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A point charge Q is inside a cavity in an uncharged conductor. Is the force on Q necessarily zero?

The explanation in the answer goes as

No. For example, if it is very close to the wall, it will induce a charge of the opposite sign on the wall, and it will be attracted.

This sounds weird to me because:-

  1. First of all, it says if Q is very close to the wall, it will induce a charge of the opposite sign on the wall but opposite sign shall develop every time on the inner surface of cavity irrespective of the particle's position inside the cavity.

  2. Isn't it that getting attracted would signify experiencing a force because of charge's own field since the field inside the cavity is just because of the charge placed [BY GAUSS LAW].

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  • $\begingroup$ "Is the force on Q necessarily zero?" Due to what the force are you saying?is it the induced charge or any other charge outside the conductor? $\endgroup$ – user212727 Jan 30 at 13:35
  • $\begingroup$ @TheBroly I have provided both question and answer as they are presented before me by the book. First of all, I guess worrying about external charges isn't worth since they shall pay no contribution to the field inside the cavity [hence no contribution to force on Q inside cavity as well]. Secondly, the Instructor's solution manual states that the force may be experienced due to induced charges if Q is placed very near to cavity wall! $\endgroup$ – Onkar Singh Jan 30 at 14:15
  • $\begingroup$ I think answer in physics.stackexchange.com/questions/356444/… may help $\endgroup$ – user212727 Jan 30 at 14:18
  • $\begingroup$ @TheBroly Also tell me, if I provide a link to the book [its Griffith's], will it go against the community's guidelines? I mean can someone claim I'm letting others avail a soft copy of books which otherwise are purchased? $\endgroup$ – Onkar Singh Jan 30 at 14:18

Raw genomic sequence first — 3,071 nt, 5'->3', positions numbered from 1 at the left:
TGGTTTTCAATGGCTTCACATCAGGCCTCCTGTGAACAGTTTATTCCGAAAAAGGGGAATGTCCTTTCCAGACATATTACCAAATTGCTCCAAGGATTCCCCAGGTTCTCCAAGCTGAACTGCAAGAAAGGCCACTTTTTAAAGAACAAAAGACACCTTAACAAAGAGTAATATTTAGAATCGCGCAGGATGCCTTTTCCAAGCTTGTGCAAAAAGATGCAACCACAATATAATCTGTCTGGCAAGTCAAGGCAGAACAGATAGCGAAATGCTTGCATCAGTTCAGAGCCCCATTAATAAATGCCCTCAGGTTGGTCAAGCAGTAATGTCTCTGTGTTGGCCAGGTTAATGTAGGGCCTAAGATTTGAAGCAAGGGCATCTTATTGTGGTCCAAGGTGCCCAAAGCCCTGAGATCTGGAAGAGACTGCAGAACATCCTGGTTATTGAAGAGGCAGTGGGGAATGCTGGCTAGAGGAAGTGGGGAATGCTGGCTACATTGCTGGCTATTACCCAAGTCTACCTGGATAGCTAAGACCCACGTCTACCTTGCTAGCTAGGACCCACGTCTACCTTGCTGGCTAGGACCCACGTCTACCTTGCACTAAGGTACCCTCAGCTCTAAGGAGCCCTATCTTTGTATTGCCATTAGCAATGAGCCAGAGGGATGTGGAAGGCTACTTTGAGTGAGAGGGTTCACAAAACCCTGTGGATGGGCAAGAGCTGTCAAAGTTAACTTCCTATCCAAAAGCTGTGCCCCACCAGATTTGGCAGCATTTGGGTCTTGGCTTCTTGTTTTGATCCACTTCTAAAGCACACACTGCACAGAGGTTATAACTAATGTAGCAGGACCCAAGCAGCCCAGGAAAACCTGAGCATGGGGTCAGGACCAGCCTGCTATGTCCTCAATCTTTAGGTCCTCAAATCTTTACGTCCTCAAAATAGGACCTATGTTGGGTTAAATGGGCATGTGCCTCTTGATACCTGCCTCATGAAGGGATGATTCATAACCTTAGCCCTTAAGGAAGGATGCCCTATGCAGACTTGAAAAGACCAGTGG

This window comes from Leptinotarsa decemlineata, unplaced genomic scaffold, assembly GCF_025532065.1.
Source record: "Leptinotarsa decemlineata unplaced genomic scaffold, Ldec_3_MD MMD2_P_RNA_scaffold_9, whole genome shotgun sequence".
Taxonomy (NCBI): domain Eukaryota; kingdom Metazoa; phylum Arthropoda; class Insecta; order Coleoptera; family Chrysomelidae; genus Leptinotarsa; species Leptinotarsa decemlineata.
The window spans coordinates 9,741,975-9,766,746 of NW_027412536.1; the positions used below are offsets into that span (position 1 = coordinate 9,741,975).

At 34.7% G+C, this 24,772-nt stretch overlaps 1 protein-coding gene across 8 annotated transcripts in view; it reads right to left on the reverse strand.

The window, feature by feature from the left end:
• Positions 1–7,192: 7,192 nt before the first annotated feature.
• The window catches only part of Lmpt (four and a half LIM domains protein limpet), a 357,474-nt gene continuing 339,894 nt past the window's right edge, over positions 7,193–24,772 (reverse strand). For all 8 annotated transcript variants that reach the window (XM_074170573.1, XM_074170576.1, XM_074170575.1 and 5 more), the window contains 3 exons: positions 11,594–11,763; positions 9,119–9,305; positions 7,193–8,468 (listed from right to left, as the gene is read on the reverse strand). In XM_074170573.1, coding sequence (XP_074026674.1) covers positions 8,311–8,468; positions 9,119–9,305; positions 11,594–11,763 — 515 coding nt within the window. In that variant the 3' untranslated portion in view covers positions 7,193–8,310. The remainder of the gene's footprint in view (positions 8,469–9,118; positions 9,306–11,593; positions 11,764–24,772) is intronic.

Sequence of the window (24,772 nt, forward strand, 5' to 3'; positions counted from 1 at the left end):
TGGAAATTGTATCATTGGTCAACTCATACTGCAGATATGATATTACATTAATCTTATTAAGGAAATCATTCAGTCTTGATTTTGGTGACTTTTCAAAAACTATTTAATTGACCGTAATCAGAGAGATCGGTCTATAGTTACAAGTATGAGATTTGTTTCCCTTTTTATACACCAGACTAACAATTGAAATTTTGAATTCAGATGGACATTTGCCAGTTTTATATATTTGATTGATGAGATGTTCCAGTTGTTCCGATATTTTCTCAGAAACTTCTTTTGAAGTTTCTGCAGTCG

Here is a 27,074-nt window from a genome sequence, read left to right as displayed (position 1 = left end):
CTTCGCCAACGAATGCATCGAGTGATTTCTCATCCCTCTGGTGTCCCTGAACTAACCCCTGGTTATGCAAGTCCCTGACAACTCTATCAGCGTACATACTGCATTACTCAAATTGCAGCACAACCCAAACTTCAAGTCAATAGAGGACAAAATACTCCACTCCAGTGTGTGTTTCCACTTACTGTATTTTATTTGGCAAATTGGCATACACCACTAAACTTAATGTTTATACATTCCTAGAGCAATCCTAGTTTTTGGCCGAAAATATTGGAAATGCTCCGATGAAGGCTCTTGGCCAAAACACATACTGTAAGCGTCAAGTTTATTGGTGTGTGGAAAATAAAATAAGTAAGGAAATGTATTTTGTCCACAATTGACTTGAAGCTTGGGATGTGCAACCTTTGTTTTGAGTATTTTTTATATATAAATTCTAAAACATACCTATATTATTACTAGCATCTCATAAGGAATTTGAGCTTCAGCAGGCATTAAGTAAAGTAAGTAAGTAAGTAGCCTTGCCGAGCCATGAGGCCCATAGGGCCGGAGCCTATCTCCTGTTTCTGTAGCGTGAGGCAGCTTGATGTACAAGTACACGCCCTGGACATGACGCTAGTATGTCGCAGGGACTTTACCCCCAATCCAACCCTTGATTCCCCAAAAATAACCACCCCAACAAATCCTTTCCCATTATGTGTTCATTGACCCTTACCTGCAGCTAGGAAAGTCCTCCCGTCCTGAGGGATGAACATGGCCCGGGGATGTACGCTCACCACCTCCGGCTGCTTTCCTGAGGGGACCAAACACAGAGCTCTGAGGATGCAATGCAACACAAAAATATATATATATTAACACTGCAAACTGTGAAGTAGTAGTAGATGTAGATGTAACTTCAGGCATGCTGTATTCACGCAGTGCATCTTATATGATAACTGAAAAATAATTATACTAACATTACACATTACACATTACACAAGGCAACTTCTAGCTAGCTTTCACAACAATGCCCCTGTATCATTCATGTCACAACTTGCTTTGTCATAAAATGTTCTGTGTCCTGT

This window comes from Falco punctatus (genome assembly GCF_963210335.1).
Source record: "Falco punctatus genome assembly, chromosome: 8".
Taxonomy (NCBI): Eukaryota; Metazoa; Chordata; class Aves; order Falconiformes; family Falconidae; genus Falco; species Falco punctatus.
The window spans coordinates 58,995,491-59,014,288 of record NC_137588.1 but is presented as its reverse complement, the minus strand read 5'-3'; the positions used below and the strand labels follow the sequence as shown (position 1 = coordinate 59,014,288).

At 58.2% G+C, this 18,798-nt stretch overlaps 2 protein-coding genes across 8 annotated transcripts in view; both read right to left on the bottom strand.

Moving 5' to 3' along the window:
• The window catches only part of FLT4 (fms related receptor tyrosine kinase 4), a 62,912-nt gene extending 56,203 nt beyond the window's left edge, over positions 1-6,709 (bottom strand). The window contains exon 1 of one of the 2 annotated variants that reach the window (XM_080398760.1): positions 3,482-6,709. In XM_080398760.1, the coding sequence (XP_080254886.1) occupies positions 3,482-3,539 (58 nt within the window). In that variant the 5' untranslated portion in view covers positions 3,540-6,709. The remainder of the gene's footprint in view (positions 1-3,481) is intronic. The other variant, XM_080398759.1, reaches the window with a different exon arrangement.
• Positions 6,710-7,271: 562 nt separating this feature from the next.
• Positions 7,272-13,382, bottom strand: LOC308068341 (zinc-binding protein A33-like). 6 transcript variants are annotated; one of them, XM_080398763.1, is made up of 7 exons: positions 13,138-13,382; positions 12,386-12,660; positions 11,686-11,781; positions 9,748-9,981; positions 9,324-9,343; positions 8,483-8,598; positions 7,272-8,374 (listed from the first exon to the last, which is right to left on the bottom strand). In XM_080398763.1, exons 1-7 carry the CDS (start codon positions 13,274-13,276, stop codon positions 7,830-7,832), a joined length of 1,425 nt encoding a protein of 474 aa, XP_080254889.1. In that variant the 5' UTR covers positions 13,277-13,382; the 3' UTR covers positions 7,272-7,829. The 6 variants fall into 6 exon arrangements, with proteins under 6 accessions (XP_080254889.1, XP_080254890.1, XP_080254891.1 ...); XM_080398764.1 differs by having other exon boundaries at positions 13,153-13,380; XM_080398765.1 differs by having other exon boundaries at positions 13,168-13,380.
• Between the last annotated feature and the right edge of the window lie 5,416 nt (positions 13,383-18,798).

• $\begingroup$ If there is any page you want to show,you can send the link of picture of that page $\endgroup$ – user212727 Jan 30 at 15:01
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First of all, it says if Q is very close to the wall, it will induce a charge of the opposite sign on the wall but opposite sign shall develop every time on the inner surface of cavity irrespective of the particle's position inside the cavity.

Yes, the presence of the charge Q will always induce charges of the opposite sign on the inner wall (field inside the conductor should be zero and thus, Gauss law tells us that the inner surface must have a total of -Q charge). However, if the charge is placed exactly at the centre, the charge distribution over the inner surface is symmetric, so there is no force on the charge. But in all other cases, the charge will experience a force due to the induced charges on the inner surface.

Isn't it that getting attracted would signify experiencing a force because of charge's own field since the field inside the cavity is just because of the charge placed [BY GAUSS LAW].

  • Firstly, field as calculated by Gauss law is due to all the charges, not just the ones enclosed by the closed surface over which we apply Gauss law.
  • The induced charges are exerting a force on Q. As far as i know, a charge does not exert a force on itself.
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